But if you’re one of the creative types that Apple shows off at every iPhone launch event by shooting 4K video for your indie movie, you’ll appreciate wired data transfer to get that video to your laptop faster. This is especially true if you’re shooting Apple ProRes video.

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A 1-minute ProRes clip I shot recently is 210MB; imagine how quickly you can handle gigabytes if you shoot more seriously. Wired connections can also be handy for transferring large amounts of photos using a tool such as Apple’s Image Capture utility or Adobe Lightroom photo editing and cataloging software.

Wired headphones if you can’t afford AirPods

I know, I know, AirPods or any other wireless headphones are a booming business these days. But wired headphones remain useful. For some, they are even a retro fashion statement.

I like them because they don’t drain the battery or suffer from Bluetooth instability. And they’re much harder to lose or drop into a ditch while you’re running to catch the bus.

Wired headphones are much cheaper. You might be able to afford second-generation AirPods Pro for $249, but not everyone can. The 3.5mm audio jack is being squeezed out of smartphones, but iPhones with USB-C ports will mean you can likely buy a cheap set of headphones from an airport travel store if you forget your AirPods.

Close-up of the Lightning port for the iPhone 13 Pro.

I’d rather have a USB-C port than this Apple Lightning port on my iPhone, but I’d rather have either one than no port at all.

Stephen Shankand/CNET

Perhaps there is room for compromise – one iPhone for those who only use wireless, and another model for people like me. But Apple doesn’t like to force consumers with confusing choices, so I’d be surprised.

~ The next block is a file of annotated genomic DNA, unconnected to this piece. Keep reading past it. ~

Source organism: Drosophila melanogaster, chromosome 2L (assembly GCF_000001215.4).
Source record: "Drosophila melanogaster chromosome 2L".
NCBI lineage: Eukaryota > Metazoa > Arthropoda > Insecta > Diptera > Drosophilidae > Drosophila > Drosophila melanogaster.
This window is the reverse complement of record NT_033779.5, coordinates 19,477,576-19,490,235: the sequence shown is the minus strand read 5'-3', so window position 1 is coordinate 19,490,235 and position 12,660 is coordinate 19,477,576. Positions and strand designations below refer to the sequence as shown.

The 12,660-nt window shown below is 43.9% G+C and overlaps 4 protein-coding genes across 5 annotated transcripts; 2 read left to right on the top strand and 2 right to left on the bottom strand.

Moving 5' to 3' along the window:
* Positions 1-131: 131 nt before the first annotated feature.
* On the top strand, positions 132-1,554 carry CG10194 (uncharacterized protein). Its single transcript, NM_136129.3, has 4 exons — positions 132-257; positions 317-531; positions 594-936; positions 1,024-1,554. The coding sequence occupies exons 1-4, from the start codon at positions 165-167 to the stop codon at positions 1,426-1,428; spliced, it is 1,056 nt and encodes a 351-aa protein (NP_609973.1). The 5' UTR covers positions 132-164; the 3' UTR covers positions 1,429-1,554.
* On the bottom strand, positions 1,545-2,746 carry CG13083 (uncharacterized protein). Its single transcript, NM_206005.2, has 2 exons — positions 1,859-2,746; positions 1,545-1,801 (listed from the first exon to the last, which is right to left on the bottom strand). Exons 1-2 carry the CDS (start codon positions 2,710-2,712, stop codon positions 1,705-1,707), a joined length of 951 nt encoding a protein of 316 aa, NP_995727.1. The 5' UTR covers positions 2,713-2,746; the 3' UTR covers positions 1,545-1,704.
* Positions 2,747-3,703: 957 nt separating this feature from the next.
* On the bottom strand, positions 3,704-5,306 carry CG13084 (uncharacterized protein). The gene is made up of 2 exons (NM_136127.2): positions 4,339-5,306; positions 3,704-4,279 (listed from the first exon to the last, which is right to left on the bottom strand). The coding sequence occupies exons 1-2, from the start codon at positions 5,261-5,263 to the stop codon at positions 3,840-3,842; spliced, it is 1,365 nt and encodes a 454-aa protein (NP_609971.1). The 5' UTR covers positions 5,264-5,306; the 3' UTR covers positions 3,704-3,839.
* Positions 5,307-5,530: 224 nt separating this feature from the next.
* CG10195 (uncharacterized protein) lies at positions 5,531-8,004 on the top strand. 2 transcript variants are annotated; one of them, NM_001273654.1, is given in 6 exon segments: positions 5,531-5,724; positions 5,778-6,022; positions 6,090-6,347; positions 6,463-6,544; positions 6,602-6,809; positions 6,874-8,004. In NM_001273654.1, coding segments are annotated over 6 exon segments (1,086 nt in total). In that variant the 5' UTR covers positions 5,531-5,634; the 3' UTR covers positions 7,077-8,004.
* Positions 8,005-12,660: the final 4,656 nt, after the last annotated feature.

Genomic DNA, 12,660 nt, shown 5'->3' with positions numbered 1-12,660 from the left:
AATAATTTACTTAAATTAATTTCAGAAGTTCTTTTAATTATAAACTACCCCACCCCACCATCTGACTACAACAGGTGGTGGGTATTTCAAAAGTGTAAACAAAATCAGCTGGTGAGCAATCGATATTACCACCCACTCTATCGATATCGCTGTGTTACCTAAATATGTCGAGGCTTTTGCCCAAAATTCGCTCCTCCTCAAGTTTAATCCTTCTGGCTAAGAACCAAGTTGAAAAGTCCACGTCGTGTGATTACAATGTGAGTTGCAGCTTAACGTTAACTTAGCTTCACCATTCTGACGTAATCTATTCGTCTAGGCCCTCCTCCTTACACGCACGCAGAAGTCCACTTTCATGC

iPhone case without ports

There are, of course, some significant benefits that we would get from an iPhone without a port.

It will bring a new level of smoothness and reduce the amount of cable fuss in your life. iPhone cases will be more durable and impervious to water and dust. Apple will get some extra interior space that can be filled with a larger battery or other electronics.

“An iPhone without ports is likely more rigid and gives more room for the Taptic Engine, speakers, or possibly an antenna,” said Anshel Sag, an analyst at Moor Insights & Strategy.

Apple, which doesn’t usually discuss its future plans, has not commented on the story.

Advances in wireless charging and data transfer technologies make portless iPhone possible. Other achievements are likely: improved Wi-Fi. Wireless charging works anywhere in the room, not just on the charging stand. Potential use of ultra-wideband positioning technology for fast data transmission over short distances.

I already like modern wireless technologies that would make an iPhone possible without a port. I just think the disadvantages of relying solely on them outweigh the benefits.

A better future is one that this charging and data port will keep. So, Apple, please don’t give it up. And while your engineers are on the subject, what about USB-C?